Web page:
Anne Frank video


From A Blog About History:

According to the Daily Mail, the only known film footage of Anne Frank has been released for the first time to a worldwide audience. This is not entirely true. I watched this video a few years ago when it was included in a documentary about the tragic diarist. Nonetheless, it is touching.

See also here. And here.

Dutch military aircraft kills Afghan civilians


This video from the USA is called Sonali Kolhatkar on Why Afghanistan is “Just as Bad as Iraq”.

This week, in Helmand province in Afghanistan, not just the United States Air Force are busy killing civilians.

Their Dutch little brothers as well. According to Dutch ANP news agency:

KABUL – During an airstrike by a Dutch F-16 in the southern Afghan province Helmand, Afghan civilians have been killed on Wednesday. The commander in chief of the Dutch armed forces, General Peter van Uhm, said so on Thursday from Kabul to the ANP.

The F-16 did a precision bombing

“Precision”, indeed

on a suburb of Lashkar Gah, the capital of Helmand. … According to a local tribal elder, at least nine civilians were killed, including some children.

Canadians and Dutch kill civilians, by Dave Markland: here.

British Defence Secretary Bob Ainsworth has hinted at sending more troops to Afghanistan as a top US general admitted that victory over the Taliban was not a foregone conclusion: here.

US President Barack Obama is facing a split among his closest advisers over whether to pour still more soldiers into Afghanistan or shift to a drone-based strategy that directly targets militant leaders in Pakistan: here.

USA: As the U.S.-led war in Afghanistan begins its ninth year, national anti-war groups join together for a day of nonviolent direct action on Monday, October 5 at the White House: here.

Ethiopian “apeman” fossil described


Reconstruction of Ardi

From the BBC:

An ancient ape-like creature that may be a direct ancestor to our species has been described by researchers.

The assessment of the 4.4-million-year-old animal called Ardipithecus ramidus is reported in the journal Science.

Even if it is not on the direct line to us, it offers new insights into how we evolved from the common ancestor we share with chimps, the team says.

Fossils of A. ramidus were first found in Ethiopia in 1992, but it has taken 17 years to assess their significance.

The most important specimen is a partial skeleton of a female nicknamed “Ardi”.

The international team has recovered key bones, including the skull with teeth, arms, hands, pelvis, legs, and feet.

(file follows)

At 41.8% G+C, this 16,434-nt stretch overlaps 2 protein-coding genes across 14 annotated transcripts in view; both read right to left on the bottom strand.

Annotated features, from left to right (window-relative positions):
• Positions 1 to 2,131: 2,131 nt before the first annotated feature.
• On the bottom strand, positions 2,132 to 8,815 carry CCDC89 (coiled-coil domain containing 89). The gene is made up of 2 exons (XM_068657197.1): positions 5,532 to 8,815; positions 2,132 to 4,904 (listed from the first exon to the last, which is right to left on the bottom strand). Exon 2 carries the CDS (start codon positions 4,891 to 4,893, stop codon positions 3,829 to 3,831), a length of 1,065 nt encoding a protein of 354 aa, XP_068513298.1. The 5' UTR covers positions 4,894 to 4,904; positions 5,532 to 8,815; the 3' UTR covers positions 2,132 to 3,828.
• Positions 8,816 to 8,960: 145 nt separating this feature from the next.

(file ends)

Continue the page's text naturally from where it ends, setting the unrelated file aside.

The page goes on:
One of the lead researchers on the project, Professor Tim White from the University of California at Berkeley, said the investigation had been painstaking.

“It took us many, many years to clean the bones in the National Museum of Ethiopia and then set about to restore this skeleton to its original dimensions and form and then study it and compare it with all the other fossils that are known from Africa and elsewhere as well as with modern age,” he told the journal.

“This is not an ordinary fossil. It’s not a chimp. It’s not a human. It shows us what we used to be.”

Jonathan.Amos-INTERNET@bbc.co.uk

See also here. And here. And here. And here. And here. And here.

Was “Ardi” not a human ancestor after all? New review raises doubts: here.

A 35-mile rift in the desert of Ethiopia will likely become a new ocean eventually, researchers now confirm: here.

NABU (BirdLife in Germany), in cooperation with the Ethiopian Government and other partners, will run a special project to protect the last natural forests where the world famous ‘arabica’ coffee is produced. In the last 10 years, almost 43% of these forests have disappeared, as they have been transformed into arable land, causing a huge loss of biodiversity: here

A further step has been taken towards our understanding of natural selection. CNRS scientists working at the Institut de Biologie of the Ecole Normale Supérieure (CNRS, February) have shown that humans, and some of their primate cousins, have a common genetic footprint, i.e. a set of genes which natural selection has often tended to act upon during the past 200,000 years. This study has also been able to isolate a group of genes that distinguish us from our cousins the great apes. Its findings are published in PloS Genetics (26 February 2010 issue): here.

US torture camp in Iraq closed


This video is called Iraq Haditha Massacre Shocking Story of Marines Killing in Iraq.

A video, about the Haditha massacre, which used to be at Google but is no longer there, said about itself:

BBC has gotten its hands on what they’re calling a “New ‘Iraq massacre’ video.” The video, too gruesome to air in full, shows that a number of Iraqis officially killed by a crumbling building after a firefight with the U.S. military, actually appear to have been killed by gunshots.